Wintertime Maintenance Planning (for Summer Maintenance Needs)

It’s raining in the Willamette Valley today (and it has been for a week).  So it’s hard to think about those glorious, sunny days to come later in the year, but now is the time to start planning for just such a time.  Why?  Well, for many maintenance responsibilities, the best time to undertake them is when the weather is most conducive.  Sure, roofs can be replaced in the rain, but it’s not when most of us would recommend the work be done (unless, of course, there’s no other option because it’s raining inside your building!).  Likewise would you want your windows washed in the rain?  Probably not.  But now, in the midst of this wet weather, is the perfect time to plan for the association’s maintenance needs for the year.The governing documents for each association delineate items that are the responsibility of the association to maintain, repair and replace.  ORS 94.595 and ORS 100.175 require associations to obtain and annually update a reserve study, which is to include those items over the next 30 years (there are some caveats to this for very small condominiums or developments created before 1999).  Statute also requires a maintenance plan to be developed, which should work in conjunction with the reserve study to help an association plan for and undertake its maintenance obligations.  These are the best places to look when planning the maintenance strategy for next year.

Maintenance Plan.  At a minimum, the maintenance plan is to include a) descriptions of the maintenance to be conducted, b) include a schedule for the work to be done, c) be appropriate for the size and complexity required, and d) address issues including warranties and the useful life of the items (per statute).  The most practical format I’ve seen this in is a one page (for simple associations) calendar that shows what month each item should be undertaken in.  There are many other formats, but as long as it has the information it’s acceptable.  These are the first items that should go on the list of obtaining request for proposals (RFPs).

Reserve Study.  It’s also important to take a look at your reserve study to determine which larger projects need to be completed this calendar year.  This is not the time for the board to decide they do not want to take on a particular reserve item this year; if it’s on the reserve study for 2012, the board has an obligation to undertake it unless they receive compelling evidence that the work can reasonably be delayed (for example, two of the three painters who provide bids for the work tell you the current paint is still in fine shape; that might be an authentic reason for delaying another year or two, but then that change needs to be reflected in the updated reserve study).  Better yet, if the board thinks there are fallacies on its reserve study, the time to correct that is before it’s been accepted for the new year.  Take whatever reserve projects are listed as being accomplished this year and also put them on the list.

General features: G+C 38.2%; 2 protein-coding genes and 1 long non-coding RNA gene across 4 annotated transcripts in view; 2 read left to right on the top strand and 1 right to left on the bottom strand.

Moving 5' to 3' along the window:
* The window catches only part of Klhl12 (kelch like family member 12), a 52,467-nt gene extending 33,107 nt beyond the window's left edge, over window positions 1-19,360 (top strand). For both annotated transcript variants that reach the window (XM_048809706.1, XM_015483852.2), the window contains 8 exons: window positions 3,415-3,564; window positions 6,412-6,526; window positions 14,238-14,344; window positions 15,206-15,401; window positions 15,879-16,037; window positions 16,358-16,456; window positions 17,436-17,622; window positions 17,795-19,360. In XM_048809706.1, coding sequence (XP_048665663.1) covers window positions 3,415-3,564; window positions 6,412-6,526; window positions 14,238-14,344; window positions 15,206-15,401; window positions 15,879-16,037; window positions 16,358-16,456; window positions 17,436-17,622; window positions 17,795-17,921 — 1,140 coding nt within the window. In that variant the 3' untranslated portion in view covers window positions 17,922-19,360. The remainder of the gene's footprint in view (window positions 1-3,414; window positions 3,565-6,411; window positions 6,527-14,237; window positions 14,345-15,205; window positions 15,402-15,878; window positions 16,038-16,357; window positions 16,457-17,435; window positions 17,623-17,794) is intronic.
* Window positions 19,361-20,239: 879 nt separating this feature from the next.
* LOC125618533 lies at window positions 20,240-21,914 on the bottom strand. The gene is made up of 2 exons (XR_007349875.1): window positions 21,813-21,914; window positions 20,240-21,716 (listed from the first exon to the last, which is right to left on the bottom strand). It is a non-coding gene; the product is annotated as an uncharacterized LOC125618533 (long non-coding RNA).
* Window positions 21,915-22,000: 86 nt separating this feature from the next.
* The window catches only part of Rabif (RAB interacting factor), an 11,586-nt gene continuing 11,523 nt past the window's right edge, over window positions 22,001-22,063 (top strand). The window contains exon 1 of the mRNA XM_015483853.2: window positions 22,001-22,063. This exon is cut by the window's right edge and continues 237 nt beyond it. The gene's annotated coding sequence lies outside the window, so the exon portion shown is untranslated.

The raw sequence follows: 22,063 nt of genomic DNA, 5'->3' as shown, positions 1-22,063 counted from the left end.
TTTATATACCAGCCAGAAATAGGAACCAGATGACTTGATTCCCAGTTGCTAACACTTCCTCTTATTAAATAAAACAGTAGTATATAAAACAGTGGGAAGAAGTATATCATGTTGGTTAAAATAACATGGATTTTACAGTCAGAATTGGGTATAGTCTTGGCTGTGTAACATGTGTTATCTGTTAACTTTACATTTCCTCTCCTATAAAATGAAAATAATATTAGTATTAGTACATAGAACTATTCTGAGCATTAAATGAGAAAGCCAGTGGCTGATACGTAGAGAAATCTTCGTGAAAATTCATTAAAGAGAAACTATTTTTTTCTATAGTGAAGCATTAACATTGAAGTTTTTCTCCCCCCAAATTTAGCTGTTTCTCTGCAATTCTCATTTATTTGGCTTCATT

Other Maintenance Tasks.  There may be maintenance tasks that are not specifically called out in the governing documents but the board may consider undertaking for the greater good of the association.  The board should determine (and consult with their attorney, if there is any doubt) if there are such items and also include those on the list.  The board should also consider whether or not these “missing” items should be included in the maintenance plan or reserve study in future revisions.

Once the list is together of the maintenance needs for the year, written RFPs should be completed.  Remember, the more detailed and comprehensive, the easier it will be to determine if the bidders are providing “apples to apples” figures.  At a minimum, the RFP should include:

  • Name of the Association
  • Date the RFP is Sent
  • Physical Address of the Association (also consider including a map, if the community is large or confusing in any way)
  • Desired Timing of the Job (March, Summer, etc.)
  • Deadline for Returning the RFP
  • Contact Person for the RFP and Several Contact Methods (minimum two phone numbers or a phone number and an e-mail address)
  • Specifications (this should include things like the number of items or buildings, products desired to be used, etc.  Remember that the more detail you provide here, the easier it will be for the bidders to bid on the same job!)

Also be sure that as part of the RFP package, bidders provide their licenses and insurance.  Association’s don’t need to take on the liability of an under- or uninsured vendor working on their property.

I recommend that bidders be given at least two weeks (but not more than 30 days) to get their proposals turned in.  This gives the board plenty of opportunity to review the proposals at the next board meeting and if there are any questions or negotiations that need to be done, there is still plenty of time to undertake those before the work needs to be completed.

Now is the time to get prepared for the maintenance obligations for the year.  By taking the time to get everything ready and lined up now will allow the board to focus on more critical and time sensitive issues throughout the rest of the year.